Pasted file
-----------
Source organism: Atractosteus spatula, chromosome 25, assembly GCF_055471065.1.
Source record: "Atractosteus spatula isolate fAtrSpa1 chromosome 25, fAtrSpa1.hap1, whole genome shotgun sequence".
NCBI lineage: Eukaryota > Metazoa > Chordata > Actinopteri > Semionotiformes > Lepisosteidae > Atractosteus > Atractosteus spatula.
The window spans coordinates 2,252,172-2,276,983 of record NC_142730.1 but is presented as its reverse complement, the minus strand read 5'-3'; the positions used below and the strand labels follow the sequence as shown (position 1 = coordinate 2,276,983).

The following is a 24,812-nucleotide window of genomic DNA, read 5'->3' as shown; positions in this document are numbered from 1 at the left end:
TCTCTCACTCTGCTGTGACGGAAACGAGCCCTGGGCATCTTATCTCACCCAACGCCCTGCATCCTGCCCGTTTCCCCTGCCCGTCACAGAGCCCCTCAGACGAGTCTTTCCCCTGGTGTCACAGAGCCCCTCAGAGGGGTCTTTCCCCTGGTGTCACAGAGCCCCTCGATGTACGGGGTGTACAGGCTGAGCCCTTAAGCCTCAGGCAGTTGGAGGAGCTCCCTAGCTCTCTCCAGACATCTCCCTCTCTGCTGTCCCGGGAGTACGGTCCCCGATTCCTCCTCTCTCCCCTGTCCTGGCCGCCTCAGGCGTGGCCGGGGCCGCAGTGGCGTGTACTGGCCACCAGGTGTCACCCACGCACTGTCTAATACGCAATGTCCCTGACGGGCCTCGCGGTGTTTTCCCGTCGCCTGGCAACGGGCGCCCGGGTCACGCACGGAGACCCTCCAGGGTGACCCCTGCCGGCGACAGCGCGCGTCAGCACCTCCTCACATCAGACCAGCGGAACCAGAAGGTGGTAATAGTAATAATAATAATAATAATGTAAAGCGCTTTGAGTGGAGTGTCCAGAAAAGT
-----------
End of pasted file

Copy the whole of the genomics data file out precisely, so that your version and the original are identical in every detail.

Source organism: Atractosteus spatula, chromosome 25, assembly GCF_055471065.1.
Source record: "Atractosteus spatula isolate fAtrSpa1 chromosome 25, fAtrSpa1.hap1, whole genome shotgun sequence".
NCBI lineage: Eukaryota > Metazoa > Chordata > Actinopteri > Semionotiformes > Lepisosteidae > Atractosteus > Atractosteus spatula.
The window spans coordinates 2,252,172-2,276,983 of record NC_142730.1 but is presented as its reverse complement, the minus strand read 5'-3'; the positions used below and the strand labels follow the sequence as shown (position 1 = coordinate 2,276,983).

The following is a 24,812-nucleotide window of genomic DNA, read 5'->3' as shown; positions in this document are numbered from 1 at the left end:
TCTCTCACTCTGCTGTGACGGAAACGAGCCCTGGGCATCTTATCTCACCCAACGCCCTGCATCCTGCCCGTTTCCCCTGCCCGTCACAGAGCCCCTCAGACGAGTCTTTCCCCTGGTGTCACAGAGCCCCTCAGAGGGGTCTTTCCCCTGGTGTCACAGAGCCCCTCGATGTACGGGGTGTACAGGCTGAGCCCTTAAGCCTCAGGCAGTTGGAGGAGCTCCCTAGCTCTCTCCAGACATCTCCCTCTCTGCTGTCCCGGGAGTACGGTCCCCGATTCCTCCTCTCTCCCCTGTCCTGGCCGCCTCAGGCGTGGCCGGGGCCGCAGTGGCGTGTACTGGCCACCAGGTGTCACCCACGCACTGTCTAATACGCAATGTCCCTGACGGGCCTCGCGGTGTTTTCCCGTCGCCTGGCAACGGGCGCCCGGGTCACGCACGGAGACCCTCCAGGGTGACCCCTGCCGGCGACAGCGCGCGTCAGCACCTCCTCACATCAGACCAGCGGAACCAGAAGGTGGTAATAGTAATAATAATAATAATAATGTAAAGCGCTTTGAGTGGAGTGTCCAGAAAAGT